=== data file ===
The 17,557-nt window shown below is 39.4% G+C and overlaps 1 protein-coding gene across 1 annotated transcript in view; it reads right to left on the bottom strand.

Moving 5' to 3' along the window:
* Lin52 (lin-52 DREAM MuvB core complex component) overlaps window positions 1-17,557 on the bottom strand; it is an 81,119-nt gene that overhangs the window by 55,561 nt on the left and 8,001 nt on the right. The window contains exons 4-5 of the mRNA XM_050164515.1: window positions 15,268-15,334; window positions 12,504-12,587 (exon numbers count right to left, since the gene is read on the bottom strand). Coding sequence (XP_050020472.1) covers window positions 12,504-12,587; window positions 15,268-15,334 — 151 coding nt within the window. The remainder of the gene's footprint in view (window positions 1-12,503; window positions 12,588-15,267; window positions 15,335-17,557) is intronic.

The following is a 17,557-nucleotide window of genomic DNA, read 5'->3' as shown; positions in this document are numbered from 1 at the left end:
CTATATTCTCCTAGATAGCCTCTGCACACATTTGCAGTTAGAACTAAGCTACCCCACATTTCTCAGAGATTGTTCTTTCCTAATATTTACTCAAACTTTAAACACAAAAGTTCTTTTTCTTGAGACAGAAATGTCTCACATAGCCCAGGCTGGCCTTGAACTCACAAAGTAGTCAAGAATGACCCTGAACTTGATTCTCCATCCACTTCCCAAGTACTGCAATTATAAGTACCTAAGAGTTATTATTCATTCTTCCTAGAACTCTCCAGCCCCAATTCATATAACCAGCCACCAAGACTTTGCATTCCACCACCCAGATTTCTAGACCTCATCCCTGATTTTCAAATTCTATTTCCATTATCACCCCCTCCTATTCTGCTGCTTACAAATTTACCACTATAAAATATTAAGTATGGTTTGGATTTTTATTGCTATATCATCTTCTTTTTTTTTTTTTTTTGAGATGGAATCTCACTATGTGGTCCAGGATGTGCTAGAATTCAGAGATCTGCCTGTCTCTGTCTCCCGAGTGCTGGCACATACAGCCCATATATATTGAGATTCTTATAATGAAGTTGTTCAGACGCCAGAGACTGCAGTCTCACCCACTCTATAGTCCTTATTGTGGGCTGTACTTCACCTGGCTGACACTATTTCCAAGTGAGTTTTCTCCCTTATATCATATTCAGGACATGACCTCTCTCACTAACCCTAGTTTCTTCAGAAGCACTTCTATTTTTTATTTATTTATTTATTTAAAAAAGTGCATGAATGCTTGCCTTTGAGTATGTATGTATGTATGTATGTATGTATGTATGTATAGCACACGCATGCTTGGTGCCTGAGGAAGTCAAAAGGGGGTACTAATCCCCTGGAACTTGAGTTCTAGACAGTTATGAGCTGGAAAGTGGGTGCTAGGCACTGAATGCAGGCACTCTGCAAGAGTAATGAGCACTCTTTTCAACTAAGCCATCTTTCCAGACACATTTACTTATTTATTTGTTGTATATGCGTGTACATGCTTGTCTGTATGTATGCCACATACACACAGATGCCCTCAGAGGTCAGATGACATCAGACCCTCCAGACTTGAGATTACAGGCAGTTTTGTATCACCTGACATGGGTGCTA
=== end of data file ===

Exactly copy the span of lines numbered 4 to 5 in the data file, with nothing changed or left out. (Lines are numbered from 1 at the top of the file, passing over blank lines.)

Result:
The following is a 17,557-nucleotide window of genomic DNA, read 5'->3' as shown; positions in this document are numbered from 1 at the left end:
CTATATTCTCCTAGATAGCCTCTGCACACATTTGCAGTTAGAACTAAGCTACCCCACATTTCTCAGAGATTGTTCTTTCCTAATATTTACTCAAACTTTAAACACAAAAGTTCTTTTTCTTGAGACAGAAATGTCTCACATAGCCCAGGCTGGCCTTGAACTCACAAAGTAGTCAAGAATGACCCTGAACTTGATTCTCCATCCACTTCCCAAGTACTGCAATTATAAGTACCTAAGAGTTATTATTCATTCTTCCTAGAACTCTCCAGCCCCAATTCATATAACCAGCCACCAAGACTTTGCATTCCACCACCCAGATTTCTAGACCTCATCCCTGATTTTCAAATTCTATTTCCATTATCACCCCCTCCTATTCTGCTGCTTACAAATTTACCACTATAAAATATTAAGTATGGTTTGGATTTTTATTGCTATATCATCTTCTTTTTTTTTTTTTTTTGAGATGGAATCTCACTATGTGGTCCAGGATGTGCTAGAATTCAGAGATCTGCCTGTCTCTGTCTCCCGAGTGCTGGCACATACAGCCCATATATATTGAGATTCTTATAATGAAGTTGTTCAGACGCCAGAGACTGCAGTCTCACCCACTCTATAGTCCTTATTGTGGGCTGTACTTCACCTGGCTGACACTATTTCCAAGTGAGTTTTCTCCCTTATATCATATTCAGGACATGACCTCTCTCACTAACCCTAGTTTCTTCAGAAGCACTTCTATTTTTTATTTATTTATTTATTTAAAAAAGTGCATGAATGCTTGCCTTTGAGTATGTATGTATGTATGTATGTATGTATGTATGTATAGCACACGCATGCTTGGTGCCTGAGGAAGTCAAAAGGGGGTACTAATCCCCTGGAACTTGAGTTCTAGACAGTTATGAGCTGGAAAGTGGGTGCTAGGCACTGAATGCAGGCACTCTGCAAGAGTAATGAGCACTCTTTTCAACTAAGCCATCTTTCCAGACACATTTACTTATTTATTTGTTGTATATGCGTGTACATGCTTGTCTGTATGTATGCCACATACACACAGATGCCCTCAGAGGTCAGATGACATCAGACCCTCCAGACTTGAGATTACAGGCAGTTTTGTATCACCTGACATGGGTGCTA